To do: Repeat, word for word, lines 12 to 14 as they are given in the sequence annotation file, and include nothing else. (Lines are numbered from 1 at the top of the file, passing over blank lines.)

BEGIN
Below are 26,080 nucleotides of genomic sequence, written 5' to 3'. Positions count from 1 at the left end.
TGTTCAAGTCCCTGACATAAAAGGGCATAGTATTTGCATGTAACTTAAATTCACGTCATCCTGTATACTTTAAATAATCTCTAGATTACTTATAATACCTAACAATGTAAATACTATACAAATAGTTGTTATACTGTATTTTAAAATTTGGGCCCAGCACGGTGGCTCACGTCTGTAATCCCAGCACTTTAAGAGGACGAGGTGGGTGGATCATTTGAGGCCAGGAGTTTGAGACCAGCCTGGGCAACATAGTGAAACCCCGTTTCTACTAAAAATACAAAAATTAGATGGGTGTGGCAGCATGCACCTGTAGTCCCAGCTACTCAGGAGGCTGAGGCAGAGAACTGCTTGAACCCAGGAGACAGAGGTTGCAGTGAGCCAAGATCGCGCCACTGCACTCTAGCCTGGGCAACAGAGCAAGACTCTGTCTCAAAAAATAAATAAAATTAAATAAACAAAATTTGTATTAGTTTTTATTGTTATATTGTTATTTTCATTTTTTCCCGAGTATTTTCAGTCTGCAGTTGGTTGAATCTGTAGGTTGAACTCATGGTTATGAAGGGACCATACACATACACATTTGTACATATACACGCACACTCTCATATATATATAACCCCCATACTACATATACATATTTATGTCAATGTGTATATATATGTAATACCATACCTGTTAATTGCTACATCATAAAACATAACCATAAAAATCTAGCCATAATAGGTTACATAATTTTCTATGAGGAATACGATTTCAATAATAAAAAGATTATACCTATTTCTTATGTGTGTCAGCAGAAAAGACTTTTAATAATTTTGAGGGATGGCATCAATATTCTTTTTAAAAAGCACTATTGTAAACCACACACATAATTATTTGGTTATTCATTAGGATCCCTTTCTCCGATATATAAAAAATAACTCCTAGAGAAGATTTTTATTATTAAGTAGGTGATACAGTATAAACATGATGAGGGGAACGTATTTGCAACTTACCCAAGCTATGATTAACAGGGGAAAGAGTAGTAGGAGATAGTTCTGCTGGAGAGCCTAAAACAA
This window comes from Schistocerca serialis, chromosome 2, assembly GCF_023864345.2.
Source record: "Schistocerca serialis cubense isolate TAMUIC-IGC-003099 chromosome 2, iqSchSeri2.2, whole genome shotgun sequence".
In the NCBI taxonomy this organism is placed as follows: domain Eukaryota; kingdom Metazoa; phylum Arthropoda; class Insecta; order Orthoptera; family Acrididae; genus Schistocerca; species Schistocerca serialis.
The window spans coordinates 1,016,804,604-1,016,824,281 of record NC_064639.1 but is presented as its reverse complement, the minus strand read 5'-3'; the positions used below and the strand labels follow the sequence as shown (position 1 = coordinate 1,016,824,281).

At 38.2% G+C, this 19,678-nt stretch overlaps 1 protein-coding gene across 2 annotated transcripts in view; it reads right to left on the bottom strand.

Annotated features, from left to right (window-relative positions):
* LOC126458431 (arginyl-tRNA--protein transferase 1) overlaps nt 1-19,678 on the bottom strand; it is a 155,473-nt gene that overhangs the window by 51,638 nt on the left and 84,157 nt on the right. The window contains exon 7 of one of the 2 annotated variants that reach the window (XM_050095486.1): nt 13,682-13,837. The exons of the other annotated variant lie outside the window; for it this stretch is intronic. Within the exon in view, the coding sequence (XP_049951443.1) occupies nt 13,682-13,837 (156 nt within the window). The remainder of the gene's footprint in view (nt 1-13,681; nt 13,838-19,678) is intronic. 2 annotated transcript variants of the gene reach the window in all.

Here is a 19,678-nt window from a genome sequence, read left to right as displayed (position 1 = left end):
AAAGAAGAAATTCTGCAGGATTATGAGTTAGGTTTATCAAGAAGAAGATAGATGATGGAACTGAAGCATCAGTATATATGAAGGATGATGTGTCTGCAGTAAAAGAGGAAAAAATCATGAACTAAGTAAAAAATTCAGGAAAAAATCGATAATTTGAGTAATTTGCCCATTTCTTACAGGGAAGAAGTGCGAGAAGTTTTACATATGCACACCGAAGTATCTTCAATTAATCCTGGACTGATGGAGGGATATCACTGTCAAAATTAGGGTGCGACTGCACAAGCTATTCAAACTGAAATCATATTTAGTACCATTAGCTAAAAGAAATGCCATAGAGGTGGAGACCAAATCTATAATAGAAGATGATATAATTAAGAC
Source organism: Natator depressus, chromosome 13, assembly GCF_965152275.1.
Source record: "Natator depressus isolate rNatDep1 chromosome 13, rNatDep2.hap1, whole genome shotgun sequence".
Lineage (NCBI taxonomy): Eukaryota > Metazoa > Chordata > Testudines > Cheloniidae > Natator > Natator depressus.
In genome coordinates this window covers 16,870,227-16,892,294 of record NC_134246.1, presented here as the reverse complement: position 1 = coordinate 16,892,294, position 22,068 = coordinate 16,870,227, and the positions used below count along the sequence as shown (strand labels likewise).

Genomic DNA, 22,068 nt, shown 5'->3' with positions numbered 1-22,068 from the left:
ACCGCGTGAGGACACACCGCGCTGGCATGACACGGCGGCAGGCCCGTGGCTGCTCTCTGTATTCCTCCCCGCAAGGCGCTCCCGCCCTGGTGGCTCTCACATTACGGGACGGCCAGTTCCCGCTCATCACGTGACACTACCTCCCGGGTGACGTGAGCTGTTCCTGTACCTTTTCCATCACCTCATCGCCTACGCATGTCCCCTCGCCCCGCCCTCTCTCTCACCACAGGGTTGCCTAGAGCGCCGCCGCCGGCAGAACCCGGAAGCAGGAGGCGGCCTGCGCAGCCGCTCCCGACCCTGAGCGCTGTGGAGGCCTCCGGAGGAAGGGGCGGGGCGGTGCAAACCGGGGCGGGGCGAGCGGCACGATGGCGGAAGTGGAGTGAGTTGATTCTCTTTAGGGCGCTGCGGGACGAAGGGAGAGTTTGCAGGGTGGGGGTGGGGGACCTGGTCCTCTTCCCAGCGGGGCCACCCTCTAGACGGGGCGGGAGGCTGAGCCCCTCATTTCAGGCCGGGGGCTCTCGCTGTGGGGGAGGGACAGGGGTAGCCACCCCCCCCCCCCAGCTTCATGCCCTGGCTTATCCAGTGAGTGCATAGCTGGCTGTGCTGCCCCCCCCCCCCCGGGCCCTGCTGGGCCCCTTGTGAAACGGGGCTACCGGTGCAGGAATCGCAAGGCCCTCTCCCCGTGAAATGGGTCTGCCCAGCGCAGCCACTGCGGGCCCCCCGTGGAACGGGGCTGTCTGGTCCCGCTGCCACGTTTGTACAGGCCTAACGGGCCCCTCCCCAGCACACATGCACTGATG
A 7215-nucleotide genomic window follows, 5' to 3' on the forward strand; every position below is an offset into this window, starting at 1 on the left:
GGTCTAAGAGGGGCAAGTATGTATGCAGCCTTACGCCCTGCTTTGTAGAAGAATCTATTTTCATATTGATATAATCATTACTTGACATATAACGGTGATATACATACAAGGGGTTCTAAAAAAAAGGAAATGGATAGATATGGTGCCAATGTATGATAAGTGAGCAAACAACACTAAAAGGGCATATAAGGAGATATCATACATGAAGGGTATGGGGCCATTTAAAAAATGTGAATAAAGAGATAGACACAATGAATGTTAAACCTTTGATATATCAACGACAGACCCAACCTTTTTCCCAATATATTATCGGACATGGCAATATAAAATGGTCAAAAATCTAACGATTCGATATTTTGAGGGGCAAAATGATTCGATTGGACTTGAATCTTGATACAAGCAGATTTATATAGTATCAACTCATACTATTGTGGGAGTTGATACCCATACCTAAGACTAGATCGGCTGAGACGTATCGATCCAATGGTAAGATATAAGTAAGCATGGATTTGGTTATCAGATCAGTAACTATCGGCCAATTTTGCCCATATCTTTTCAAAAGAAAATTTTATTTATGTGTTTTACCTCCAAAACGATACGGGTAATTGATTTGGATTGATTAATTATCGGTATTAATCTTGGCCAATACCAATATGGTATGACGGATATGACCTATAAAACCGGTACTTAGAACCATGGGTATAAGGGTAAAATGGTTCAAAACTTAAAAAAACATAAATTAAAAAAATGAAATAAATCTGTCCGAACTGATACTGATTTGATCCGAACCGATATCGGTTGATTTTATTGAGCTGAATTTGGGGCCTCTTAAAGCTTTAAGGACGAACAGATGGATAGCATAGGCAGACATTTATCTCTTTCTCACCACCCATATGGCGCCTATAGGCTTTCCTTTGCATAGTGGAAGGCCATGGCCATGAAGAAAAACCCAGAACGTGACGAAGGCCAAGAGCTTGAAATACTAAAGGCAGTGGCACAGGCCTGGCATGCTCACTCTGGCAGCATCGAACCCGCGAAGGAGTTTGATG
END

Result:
Source organism: Natator depressus, chromosome 13, assembly GCF_965152275.1.
Source record: "Natator depressus isolate rNatDep1 chromosome 13, rNatDep2.hap1, whole genome shotgun sequence".
Lineage (NCBI taxonomy): Eukaryota > Metazoa > Chordata > Testudines > Cheloniidae > Natator > Natator depressus.